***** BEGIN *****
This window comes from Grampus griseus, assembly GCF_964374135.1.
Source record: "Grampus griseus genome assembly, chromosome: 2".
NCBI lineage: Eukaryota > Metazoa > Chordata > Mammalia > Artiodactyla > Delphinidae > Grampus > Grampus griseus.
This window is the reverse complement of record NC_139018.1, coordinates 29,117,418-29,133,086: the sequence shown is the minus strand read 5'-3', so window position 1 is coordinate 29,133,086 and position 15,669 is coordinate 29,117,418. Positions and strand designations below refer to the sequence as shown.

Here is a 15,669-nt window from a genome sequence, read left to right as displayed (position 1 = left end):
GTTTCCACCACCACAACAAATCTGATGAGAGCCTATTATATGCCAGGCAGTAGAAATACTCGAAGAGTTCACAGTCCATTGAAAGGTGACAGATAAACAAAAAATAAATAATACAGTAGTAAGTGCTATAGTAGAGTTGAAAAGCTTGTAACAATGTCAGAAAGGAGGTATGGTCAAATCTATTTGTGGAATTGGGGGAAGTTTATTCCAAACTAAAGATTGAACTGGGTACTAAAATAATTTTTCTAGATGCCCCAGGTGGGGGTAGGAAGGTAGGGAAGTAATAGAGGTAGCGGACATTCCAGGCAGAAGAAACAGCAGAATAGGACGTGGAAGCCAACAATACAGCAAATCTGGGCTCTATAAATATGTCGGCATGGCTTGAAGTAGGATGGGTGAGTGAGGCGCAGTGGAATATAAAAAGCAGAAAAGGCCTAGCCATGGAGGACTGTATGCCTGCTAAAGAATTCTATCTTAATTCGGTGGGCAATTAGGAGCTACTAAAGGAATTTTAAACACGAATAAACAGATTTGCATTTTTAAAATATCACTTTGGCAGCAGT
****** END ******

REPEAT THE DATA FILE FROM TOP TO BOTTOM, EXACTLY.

This window comes from Grampus griseus, assembly GCF_964374135.1.
Source record: "Grampus griseus genome assembly, chromosome: 2".
NCBI lineage: Eukaryota > Metazoa > Chordata > Mammalia > Artiodactyla > Delphinidae > Grampus > Grampus griseus.
This window is the reverse complement of record NC_139018.1, coordinates 29,117,418-29,133,086: the sequence shown is the minus strand read 5'-3', so window position 1 is coordinate 29,133,086 and position 15,669 is coordinate 29,117,418. Positions and strand designations below refer to the sequence as shown.

Here is a 15,669-nt window from a genome sequence, read left to right as displayed (position 1 = left end):
GTTTCCACCACCACAACAAATCTGATGAGAGCCTATTATATGCCAGGCAGTAGAAATACTCGAAGAGTTCACAGTCCATTGAAAGGTGACAGATAAACAAAAAATAAATAATACAGTAGTAAGTGCTATAGTAGAGTTGAAAAGCTTGTAACAATGTCAGAAAGGAGGTATGGTCAAATCTATTTGTGGAATTGGGGGAAGTTTATTCCAAACTAAAGATTGAACTGGGTACTAAAATAATTTTTCTAGATGCCCCAGGTGGGGGTAGGAAGGTAGGGAAGTAATAGAGGTAGCGGACATTCCAGGCAGAAGAAACAGCAGAATAGGACGTGGAAGCCAACAATACAGCAAATCTGGGCTCTATAAATATGTCGGCATGGCTTGAAGTAGGATGGGTGAGTGAGGCGCAGTGGAATATAAAAAGCAGAAAAGGCCTAGCCATGGAGGACTGTATGCCTGCTAAAGAATTCTATCTTAATTCGGTGGGCAATTAGGAGCTACTAAAGGAATTTTAAACACGAATAAACAGATTTGCATTTTTAAAATATCACTTTGGCAGCAGT